Federal bill would require labeling of genetically modified food
Sen. Barbara Boxer (D-CA) and Rep. Peter DeFazio (D-OR) on Wednesday introduced legislation that would require labeling for all genetically engineered foods.
The Genetically Engineered Food Right-to-Know Act (PDF) would require any food that contains genetically engineered ingredients be labeled accordingly by the U.S. Food and Drug Administration. If approved by Congress and signed into law, the United States would join more than 60 countries that require food labels to disclose genetically engineered ingredients.
“Americans have the right to know what is in the food they eat so they can make the best choices for their families,” Boxer said. “This legislation is supported by a broad coalition of consumer groups, businesses, farmers, fishermen and parents who all agree that consumers deserve more – not less – information about the food they buy.”
Experts generally regard genetically engineered foods as safe to eat, but debate has raged over the long-term health and environmental consequences of tinkering with the genetic composition of food. Scientists have sought to increase the yield or nutritious value of crops by introducing genes from different organisms. Agricultural giant Monsanto has used genetic engineering to produce “Roundup Ready” crops, which are resistant to the company’s herbicides.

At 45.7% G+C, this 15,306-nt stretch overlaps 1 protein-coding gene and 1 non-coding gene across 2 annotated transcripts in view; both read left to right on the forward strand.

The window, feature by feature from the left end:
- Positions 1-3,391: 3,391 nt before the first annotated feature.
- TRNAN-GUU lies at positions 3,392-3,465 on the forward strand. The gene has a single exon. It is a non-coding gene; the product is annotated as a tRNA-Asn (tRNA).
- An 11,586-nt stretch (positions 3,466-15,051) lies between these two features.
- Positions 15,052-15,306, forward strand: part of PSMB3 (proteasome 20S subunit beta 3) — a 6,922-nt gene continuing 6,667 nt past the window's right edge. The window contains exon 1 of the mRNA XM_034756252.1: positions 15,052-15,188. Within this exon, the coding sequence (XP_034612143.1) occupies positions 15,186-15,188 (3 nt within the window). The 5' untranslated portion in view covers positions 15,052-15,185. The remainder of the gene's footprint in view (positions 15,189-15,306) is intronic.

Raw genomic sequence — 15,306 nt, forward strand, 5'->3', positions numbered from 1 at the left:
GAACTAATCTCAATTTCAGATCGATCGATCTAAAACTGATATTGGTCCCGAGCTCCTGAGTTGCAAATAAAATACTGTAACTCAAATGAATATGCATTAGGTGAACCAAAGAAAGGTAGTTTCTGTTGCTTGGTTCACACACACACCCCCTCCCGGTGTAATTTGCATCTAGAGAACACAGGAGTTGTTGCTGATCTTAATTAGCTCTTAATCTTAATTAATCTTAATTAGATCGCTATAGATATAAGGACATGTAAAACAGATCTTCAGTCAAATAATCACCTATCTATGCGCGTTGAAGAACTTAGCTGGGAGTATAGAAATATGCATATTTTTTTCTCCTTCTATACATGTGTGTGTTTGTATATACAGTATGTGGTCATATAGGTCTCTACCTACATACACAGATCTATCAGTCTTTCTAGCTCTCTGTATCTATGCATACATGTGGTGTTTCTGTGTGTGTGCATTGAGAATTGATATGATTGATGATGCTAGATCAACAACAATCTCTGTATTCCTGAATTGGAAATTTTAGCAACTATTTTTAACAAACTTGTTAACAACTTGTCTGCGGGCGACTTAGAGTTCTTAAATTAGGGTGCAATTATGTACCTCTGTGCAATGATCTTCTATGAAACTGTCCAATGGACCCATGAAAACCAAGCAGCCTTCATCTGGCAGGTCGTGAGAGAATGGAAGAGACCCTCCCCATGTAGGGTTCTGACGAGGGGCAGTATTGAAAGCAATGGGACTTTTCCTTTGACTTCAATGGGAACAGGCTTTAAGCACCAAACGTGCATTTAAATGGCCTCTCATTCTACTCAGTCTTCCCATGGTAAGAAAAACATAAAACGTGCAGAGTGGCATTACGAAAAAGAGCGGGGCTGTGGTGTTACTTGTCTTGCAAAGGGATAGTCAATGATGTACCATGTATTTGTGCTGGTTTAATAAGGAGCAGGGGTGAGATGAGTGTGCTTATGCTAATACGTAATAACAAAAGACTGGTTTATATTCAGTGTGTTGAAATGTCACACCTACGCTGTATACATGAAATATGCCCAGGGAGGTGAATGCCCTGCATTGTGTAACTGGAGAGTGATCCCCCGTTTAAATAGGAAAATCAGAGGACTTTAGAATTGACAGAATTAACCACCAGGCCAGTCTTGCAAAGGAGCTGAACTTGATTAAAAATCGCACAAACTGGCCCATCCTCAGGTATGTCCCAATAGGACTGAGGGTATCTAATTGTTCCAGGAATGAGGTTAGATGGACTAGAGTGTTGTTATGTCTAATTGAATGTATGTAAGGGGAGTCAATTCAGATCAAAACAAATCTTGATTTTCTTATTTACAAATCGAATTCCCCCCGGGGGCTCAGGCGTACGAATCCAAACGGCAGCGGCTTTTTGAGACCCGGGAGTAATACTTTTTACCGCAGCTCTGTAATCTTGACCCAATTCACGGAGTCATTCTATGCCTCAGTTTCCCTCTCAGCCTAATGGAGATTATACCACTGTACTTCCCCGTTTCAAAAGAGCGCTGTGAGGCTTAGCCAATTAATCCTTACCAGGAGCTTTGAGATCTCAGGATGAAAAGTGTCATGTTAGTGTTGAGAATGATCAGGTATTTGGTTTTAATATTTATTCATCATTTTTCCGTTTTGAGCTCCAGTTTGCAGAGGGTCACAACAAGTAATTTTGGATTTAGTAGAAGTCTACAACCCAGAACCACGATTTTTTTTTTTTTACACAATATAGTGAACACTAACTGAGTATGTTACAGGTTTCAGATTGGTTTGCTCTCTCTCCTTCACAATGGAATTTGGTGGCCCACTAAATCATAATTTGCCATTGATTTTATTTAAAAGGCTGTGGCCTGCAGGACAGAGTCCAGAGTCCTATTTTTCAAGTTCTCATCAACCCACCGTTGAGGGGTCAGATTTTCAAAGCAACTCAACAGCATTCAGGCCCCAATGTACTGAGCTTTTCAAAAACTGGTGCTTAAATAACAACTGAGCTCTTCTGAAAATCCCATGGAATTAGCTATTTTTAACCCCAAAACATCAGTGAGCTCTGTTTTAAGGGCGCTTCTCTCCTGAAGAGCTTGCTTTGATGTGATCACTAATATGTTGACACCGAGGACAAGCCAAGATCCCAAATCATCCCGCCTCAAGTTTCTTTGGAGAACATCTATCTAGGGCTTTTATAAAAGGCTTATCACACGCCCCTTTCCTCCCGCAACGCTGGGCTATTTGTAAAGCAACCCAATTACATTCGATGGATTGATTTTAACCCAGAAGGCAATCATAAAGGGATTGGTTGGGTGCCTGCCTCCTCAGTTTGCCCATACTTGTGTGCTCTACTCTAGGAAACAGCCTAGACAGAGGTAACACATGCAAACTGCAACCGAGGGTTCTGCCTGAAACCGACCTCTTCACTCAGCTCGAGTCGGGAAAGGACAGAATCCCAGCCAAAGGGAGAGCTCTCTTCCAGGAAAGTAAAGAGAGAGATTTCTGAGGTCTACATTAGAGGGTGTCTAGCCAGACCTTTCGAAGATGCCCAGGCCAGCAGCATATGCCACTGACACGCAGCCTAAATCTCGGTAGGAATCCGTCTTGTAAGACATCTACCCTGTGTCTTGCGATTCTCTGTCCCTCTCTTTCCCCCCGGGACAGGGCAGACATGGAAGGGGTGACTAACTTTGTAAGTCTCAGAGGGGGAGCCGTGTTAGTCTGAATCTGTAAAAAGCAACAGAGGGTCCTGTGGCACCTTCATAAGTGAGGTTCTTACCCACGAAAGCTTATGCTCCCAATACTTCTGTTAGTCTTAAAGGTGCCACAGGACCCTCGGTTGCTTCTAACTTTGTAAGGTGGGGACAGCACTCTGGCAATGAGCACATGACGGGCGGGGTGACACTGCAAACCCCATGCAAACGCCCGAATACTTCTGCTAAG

The amount of genetically engineered foods has steadily grown over the past decades. Many Americans consume genetically engineered food, particularly in the form of soy and corn-based products, without knowing it.
“All over this country people are becoming more conscious about the foods they are eating and the foods they are serving to their kids,” Sen. Bernie Sanders (I-VT), one of the many cosponsors of the bill, added. “This is certainly true for genetically engineered foods. I believe that when a mother goes to the store and buys food for her child she has the right to know what she is feeding her child.”
The bill comes as the FDA is in the final stages of deciding whether to approve the first genetically engineered animal, AquaBounty Technology’s salmon, for human consumption.
[Young Woman at Grocery Store via Shutterstock]